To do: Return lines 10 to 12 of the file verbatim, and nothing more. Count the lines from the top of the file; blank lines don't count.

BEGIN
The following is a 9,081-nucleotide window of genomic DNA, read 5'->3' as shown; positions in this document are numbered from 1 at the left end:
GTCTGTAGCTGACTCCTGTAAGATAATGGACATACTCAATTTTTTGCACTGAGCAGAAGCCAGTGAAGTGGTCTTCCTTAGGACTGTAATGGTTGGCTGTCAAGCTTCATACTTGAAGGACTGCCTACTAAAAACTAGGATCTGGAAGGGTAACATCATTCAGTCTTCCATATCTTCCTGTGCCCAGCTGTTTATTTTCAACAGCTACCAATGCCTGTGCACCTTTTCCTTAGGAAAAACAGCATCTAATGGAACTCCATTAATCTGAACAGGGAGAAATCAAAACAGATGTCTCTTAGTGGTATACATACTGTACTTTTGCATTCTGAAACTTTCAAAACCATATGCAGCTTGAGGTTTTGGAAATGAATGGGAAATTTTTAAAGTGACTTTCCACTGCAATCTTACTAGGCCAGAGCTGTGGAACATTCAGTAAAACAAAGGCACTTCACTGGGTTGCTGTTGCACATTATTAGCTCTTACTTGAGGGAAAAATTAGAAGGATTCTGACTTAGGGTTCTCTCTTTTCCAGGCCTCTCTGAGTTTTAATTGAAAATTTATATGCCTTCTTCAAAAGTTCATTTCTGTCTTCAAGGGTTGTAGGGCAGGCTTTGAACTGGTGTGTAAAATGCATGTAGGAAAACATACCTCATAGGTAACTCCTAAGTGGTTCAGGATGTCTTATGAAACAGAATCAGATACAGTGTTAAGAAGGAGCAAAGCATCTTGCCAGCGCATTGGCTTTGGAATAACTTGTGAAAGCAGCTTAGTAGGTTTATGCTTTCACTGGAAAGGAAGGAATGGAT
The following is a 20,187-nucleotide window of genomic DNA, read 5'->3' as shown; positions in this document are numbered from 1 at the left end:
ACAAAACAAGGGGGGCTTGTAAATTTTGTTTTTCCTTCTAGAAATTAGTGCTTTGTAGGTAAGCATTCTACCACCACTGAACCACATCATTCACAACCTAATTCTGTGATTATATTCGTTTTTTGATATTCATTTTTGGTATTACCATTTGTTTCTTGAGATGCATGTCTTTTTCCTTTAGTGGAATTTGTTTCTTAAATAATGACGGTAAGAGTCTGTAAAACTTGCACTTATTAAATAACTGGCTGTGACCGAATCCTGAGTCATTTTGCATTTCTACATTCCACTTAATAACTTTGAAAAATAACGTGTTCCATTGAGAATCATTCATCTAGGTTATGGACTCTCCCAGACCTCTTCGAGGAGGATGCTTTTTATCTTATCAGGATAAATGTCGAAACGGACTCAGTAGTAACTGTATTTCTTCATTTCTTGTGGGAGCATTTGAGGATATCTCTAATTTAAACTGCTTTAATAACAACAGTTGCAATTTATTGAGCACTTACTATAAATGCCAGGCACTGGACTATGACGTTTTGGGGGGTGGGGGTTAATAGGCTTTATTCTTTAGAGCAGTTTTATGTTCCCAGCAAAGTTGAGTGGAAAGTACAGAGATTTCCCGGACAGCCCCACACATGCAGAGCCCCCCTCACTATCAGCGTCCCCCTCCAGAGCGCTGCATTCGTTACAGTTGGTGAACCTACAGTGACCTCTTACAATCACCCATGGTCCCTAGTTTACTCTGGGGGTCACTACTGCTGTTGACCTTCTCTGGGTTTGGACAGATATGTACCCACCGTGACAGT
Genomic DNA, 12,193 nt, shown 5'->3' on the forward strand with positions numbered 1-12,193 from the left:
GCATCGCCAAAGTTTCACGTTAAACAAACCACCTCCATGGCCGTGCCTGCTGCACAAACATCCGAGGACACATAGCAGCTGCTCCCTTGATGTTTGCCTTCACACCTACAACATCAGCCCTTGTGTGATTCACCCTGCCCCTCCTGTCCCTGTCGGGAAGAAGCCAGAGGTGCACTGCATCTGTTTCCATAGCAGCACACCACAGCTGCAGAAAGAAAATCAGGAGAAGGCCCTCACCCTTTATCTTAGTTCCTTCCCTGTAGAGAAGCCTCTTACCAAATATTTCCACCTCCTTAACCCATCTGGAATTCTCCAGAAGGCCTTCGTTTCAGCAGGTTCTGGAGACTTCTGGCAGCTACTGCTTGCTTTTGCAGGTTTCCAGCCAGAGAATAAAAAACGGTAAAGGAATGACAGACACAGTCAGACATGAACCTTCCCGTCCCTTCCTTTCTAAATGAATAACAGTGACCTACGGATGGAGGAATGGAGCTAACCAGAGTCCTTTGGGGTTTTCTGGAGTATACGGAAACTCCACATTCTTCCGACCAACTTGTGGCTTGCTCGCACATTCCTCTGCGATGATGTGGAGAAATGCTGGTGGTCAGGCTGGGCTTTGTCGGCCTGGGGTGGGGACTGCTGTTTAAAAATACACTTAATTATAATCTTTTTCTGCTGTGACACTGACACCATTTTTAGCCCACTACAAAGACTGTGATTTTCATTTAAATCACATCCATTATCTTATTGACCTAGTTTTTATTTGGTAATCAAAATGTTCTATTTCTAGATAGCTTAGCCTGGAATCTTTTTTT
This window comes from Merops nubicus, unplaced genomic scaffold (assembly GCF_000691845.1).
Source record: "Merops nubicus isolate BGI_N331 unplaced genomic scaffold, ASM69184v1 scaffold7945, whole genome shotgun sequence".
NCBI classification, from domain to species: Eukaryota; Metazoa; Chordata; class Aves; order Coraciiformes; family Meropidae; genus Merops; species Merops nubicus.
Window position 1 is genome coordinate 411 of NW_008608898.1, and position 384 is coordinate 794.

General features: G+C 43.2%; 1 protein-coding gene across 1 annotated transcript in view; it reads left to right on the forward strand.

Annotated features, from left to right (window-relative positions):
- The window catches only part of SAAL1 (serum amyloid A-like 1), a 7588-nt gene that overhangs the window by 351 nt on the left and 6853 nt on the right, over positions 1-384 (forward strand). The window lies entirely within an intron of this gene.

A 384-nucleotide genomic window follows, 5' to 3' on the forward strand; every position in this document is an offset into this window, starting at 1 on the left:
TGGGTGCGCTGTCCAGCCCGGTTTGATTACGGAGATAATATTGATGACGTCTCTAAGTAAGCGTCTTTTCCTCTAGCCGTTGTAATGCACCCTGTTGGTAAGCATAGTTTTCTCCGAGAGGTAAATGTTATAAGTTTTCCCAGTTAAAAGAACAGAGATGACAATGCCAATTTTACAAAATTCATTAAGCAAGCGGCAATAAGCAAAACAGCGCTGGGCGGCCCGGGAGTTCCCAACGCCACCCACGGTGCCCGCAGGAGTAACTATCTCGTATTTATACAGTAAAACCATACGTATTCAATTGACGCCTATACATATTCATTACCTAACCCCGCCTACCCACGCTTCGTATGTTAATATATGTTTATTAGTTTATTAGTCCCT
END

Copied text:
Window position 1 is genome coordinate 411 of NW_008608898.1, and position 384 is coordinate 794.

General features: G+C 43.2%; 1 protein-coding gene across 1 annotated transcript in view; it reads left to right on the forward strand.

Annotated features, from left to right (window-relative positions):